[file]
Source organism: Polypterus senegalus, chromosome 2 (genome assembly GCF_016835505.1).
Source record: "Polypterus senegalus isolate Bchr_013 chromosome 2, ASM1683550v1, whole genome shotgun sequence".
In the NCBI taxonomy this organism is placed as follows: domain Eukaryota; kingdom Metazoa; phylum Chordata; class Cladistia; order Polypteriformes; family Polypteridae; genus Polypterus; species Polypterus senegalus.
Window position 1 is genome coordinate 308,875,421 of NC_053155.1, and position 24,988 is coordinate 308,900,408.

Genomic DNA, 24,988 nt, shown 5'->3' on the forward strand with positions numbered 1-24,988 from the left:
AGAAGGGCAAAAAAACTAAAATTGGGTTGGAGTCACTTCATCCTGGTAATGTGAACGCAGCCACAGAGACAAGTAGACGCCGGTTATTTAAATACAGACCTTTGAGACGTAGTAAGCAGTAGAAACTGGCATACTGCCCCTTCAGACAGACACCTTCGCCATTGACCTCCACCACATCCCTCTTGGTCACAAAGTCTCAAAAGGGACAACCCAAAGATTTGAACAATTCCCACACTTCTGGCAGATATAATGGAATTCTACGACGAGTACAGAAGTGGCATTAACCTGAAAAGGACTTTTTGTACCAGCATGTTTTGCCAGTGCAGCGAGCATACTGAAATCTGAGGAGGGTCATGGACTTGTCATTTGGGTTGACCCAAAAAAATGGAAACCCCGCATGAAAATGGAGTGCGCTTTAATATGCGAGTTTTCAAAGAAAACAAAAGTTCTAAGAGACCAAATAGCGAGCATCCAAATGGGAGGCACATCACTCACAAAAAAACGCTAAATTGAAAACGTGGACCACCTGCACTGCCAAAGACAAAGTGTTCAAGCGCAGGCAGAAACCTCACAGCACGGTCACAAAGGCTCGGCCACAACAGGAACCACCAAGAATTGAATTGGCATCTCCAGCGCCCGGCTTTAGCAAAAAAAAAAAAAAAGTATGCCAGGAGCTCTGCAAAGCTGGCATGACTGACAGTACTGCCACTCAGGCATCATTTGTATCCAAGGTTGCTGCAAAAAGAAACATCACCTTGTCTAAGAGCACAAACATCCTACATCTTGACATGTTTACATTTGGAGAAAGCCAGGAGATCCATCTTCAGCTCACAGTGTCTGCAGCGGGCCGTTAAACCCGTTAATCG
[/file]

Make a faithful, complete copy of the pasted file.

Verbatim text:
Source organism: Polypterus senegalus, chromosome 2 (genome assembly GCF_016835505.1).
Source record: "Polypterus senegalus isolate Bchr_013 chromosome 2, ASM1683550v1, whole genome shotgun sequence".
In the NCBI taxonomy this organism is placed as follows: domain Eukaryota; kingdom Metazoa; phylum Chordata; class Cladistia; order Polypteriformes; family Polypteridae; genus Polypterus; species Polypterus senegalus.
Window position 1 is genome coordinate 308,875,421 of NC_053155.1, and position 24,988 is coordinate 308,900,408.

Genomic DNA, 24,988 nt, shown 5'->3' on the forward strand with positions numbered 1-24,988 from the left:
AGAAGGGCAAAAAAACTAAAATTGGGTTGGAGTCACTTCATCCTGGTAATGTGAACGCAGCCACAGAGACAAGTAGACGCCGGTTATTTAAATACAGACCTTTGAGACGTAGTAAGCAGTAGAAACTGGCATACTGCCCCTTCAGACAGACACCTTCGCCATTGACCTCCACCACATCCCTCTTGGTCACAAAGTCTCAAAAGGGACAACCCAAAGATTTGAACAATTCCCACACTTCTGGCAGATATAATGGAATTCTACGACGAGTACAGAAGTGGCATTAACCTGAAAAGGACTTTTTGTACCAGCATGTTTTGCCAGTGCAGCGAGCATACTGAAATCTGAGGAGGGTCATGGACTTGTCATTTGGGTTGACCCAAAAAAATGGAAACCCCGCATGAAAATGGAGTGCGCTTTAATATGCGAGTTTTCAAAGAAAACAAAAGTTCTAAGAGACCAAATAGCGAGCATCCAAATGGGAGGCACATCACTCACAAAAAAACGCTAAATTGAAAACGTGGACCACCTGCACTGCCAAAGACAAAGTGTTCAAGCGCAGGCAGAAACCTCACAGCACGGTCACAAAGGCTCGGCCACAACAGGAACCACCAAGAATTGAATTGGCATCTCCAGCGCCCGGCTTTAGCAAAAAAAAAAAAAAAGTATGCCAGGAGCTCTGCAAAGCTGGCATGACTGACAGTACTGCCACTCAGGCATCATTTGTATCCAAGGTTGCTGCAAAAAGAAACATCACCTTGTCTAAGAGCACAAACATCCTACATCTTGACATGTTTACATTTGGAGAAAGCCAGGAGATCCATCTTCAGCTCACAGTGTCTGCAGCGGGCCGTTAAACCCGTTAATCG